W.D. Turner, for the petitioners in the second case.

J.L. Thorndike, for the petitioner in the third case.

H.M. Knowlton, Attorney General, F.T. Hammond, Assistant Attorney General, (F.H. Nash, Assistant Attorney General, with them,) for the Commonwealth.

These are petitions by owners of land affected by St. 1899, c. 457, to have the amount of damages assessed which have been sustained by them in their property by reason of the act. The statute in question limits the height of buildings on a small tract west of the State House to seventy feet, and allows these petitions if and in so far as the act, or proceedings to enforce it, may deprive the petitioners of rights existing under the Constitution. The cases are reported upon demurrer and agreed facts.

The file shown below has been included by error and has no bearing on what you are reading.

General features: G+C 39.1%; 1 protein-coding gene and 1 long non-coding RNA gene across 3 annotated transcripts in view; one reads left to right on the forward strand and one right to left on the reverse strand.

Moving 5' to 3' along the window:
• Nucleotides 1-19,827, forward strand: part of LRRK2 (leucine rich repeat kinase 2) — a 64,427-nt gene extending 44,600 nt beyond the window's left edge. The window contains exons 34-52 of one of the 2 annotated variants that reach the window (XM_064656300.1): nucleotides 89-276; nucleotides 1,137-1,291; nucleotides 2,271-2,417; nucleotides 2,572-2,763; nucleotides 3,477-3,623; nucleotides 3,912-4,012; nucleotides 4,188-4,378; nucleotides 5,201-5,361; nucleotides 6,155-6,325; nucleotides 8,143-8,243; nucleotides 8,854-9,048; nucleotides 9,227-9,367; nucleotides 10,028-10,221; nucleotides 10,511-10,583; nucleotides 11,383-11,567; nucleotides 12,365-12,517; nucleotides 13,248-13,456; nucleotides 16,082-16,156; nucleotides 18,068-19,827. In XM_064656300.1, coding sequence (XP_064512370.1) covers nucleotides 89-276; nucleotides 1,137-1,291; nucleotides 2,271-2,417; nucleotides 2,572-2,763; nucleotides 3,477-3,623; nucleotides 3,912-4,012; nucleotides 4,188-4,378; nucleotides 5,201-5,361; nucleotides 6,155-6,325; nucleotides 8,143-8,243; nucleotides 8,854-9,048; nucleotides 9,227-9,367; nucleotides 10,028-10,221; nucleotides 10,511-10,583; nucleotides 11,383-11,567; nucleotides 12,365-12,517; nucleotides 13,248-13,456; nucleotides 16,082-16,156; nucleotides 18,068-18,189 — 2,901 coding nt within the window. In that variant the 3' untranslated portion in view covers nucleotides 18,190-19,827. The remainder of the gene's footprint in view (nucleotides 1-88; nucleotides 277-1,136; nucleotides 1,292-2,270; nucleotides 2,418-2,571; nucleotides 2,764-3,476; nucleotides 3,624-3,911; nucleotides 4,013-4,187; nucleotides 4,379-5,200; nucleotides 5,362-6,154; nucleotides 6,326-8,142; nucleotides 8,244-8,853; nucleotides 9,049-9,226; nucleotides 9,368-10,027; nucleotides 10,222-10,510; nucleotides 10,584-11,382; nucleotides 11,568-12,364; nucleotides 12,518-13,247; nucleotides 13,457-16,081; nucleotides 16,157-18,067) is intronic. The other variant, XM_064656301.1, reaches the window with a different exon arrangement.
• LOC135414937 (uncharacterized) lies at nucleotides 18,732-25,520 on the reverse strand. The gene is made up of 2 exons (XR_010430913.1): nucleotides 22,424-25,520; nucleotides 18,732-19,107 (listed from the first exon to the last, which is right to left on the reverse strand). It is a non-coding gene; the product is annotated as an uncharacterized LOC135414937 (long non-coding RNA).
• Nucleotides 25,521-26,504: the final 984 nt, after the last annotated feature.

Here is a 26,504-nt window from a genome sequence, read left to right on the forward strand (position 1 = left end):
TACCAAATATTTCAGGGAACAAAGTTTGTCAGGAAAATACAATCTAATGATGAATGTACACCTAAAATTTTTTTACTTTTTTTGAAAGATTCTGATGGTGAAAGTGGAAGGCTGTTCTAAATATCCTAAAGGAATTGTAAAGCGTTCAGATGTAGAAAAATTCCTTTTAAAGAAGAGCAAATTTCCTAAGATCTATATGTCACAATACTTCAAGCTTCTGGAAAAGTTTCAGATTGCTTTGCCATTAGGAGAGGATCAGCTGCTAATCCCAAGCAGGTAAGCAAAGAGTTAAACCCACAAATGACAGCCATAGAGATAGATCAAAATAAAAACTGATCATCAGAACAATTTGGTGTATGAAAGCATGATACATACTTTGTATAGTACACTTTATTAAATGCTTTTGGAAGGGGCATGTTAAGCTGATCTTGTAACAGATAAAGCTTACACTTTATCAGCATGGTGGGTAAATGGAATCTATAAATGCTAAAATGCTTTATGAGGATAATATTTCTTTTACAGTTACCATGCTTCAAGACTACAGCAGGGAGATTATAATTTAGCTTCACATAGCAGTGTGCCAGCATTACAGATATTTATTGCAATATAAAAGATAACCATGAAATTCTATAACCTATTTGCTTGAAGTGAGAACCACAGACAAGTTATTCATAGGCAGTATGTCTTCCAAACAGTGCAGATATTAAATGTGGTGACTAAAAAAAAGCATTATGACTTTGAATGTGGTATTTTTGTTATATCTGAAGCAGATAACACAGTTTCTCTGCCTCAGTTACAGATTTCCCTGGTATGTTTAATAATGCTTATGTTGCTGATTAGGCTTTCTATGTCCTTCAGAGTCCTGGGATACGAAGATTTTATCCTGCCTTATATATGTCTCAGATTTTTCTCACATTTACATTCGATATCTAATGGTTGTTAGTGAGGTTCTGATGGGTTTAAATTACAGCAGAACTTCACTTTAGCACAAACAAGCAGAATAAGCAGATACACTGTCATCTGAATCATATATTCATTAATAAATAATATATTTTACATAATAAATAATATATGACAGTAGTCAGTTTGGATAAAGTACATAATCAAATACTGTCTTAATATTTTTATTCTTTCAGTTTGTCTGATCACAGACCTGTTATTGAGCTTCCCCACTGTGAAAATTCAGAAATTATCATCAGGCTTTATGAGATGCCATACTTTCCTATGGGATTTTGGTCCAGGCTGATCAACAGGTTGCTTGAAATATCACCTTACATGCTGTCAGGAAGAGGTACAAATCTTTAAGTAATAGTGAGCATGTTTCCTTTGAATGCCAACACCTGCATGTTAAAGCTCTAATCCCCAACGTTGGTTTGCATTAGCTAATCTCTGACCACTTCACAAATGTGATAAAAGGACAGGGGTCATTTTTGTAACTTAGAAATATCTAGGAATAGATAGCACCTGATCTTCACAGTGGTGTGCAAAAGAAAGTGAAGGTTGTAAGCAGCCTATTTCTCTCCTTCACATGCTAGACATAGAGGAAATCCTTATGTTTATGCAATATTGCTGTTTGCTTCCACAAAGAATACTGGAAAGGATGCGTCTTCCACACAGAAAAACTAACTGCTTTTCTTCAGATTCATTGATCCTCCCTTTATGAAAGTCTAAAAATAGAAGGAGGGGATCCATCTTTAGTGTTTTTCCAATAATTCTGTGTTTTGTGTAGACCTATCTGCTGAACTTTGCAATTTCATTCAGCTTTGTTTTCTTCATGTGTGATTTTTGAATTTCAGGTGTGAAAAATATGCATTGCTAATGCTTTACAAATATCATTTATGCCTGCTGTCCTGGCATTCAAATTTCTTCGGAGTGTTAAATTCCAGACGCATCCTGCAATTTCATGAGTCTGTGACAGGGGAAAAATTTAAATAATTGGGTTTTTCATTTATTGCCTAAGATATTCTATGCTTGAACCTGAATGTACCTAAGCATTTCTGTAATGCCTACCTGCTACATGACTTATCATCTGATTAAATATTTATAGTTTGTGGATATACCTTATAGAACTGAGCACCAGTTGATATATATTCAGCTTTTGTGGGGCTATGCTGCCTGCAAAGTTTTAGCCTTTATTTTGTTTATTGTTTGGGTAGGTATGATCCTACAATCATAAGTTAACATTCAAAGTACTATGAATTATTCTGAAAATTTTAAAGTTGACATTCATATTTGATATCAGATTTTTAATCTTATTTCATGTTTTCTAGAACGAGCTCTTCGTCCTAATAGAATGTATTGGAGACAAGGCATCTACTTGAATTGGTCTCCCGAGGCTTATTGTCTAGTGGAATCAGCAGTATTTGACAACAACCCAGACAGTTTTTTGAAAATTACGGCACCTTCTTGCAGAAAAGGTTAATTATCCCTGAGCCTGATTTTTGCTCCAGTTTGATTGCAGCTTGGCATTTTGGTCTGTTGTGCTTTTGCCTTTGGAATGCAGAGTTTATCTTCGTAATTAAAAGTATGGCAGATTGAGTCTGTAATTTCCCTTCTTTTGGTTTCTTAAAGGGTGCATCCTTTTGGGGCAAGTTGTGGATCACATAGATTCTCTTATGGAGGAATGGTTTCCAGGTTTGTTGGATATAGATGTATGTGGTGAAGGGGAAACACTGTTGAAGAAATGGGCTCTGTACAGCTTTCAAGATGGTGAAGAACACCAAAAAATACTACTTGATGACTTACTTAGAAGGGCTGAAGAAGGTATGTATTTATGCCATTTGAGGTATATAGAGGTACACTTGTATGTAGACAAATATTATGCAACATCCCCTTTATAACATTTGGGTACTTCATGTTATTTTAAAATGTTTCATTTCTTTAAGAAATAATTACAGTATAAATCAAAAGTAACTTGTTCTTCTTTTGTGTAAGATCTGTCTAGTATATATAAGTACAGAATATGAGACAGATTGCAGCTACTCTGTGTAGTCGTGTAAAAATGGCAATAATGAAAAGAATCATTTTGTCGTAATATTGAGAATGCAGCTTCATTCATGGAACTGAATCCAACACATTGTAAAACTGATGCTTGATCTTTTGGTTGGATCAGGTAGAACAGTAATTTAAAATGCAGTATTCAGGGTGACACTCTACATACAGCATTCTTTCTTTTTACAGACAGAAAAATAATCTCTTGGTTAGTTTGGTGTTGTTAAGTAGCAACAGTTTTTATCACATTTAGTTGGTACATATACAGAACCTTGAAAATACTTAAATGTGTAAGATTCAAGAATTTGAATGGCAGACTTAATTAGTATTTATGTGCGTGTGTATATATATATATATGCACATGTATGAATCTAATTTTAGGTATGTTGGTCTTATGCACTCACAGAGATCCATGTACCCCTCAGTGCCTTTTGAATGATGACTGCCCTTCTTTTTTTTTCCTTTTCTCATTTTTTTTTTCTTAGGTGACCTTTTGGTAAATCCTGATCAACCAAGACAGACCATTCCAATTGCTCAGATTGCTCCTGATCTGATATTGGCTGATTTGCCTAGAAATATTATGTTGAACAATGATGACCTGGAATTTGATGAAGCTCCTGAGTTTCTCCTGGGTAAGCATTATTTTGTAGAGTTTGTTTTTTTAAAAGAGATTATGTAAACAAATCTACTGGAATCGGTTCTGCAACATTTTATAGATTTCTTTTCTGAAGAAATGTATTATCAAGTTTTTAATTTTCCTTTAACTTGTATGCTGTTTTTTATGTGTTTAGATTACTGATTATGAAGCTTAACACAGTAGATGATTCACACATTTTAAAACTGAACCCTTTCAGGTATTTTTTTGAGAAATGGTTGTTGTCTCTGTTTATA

In some of the arguments addressed to us it was assumed that the only view which it was possible to take of this statute was that it was intended to benefit the State House considered as a dominant estate, and to annex to it an easement or quasi easement, whether for prospect or security it does not matter. Manifestly this is not true. It may be argued that the statute was passed at least as much in the interest of the public at large as travellers on the highway as it was in the interest of the Commonwealth as an owner of property — that one object at any rate was to save the dignity and beauty of the city at its culminating point, for the pride of every Bostonian and for the pleasure of every member of the State. It is on this footing that it is argued for the Commonwealth that the act is a valid exercise of the police power; that a building law would be valid within reasonable limits; Attorney General v. Williams, 174 Mass. 476, 478; People v. D'Oench, 111 N.Y. 359, 361; Lewis, Em. Dom. § 156; that a limitation to seventy feet is reasonable, and that such a law is no less valid when passed to satisfy the love of beauty than when passed to appease the fear of fire. 174 Mass. 479, 480.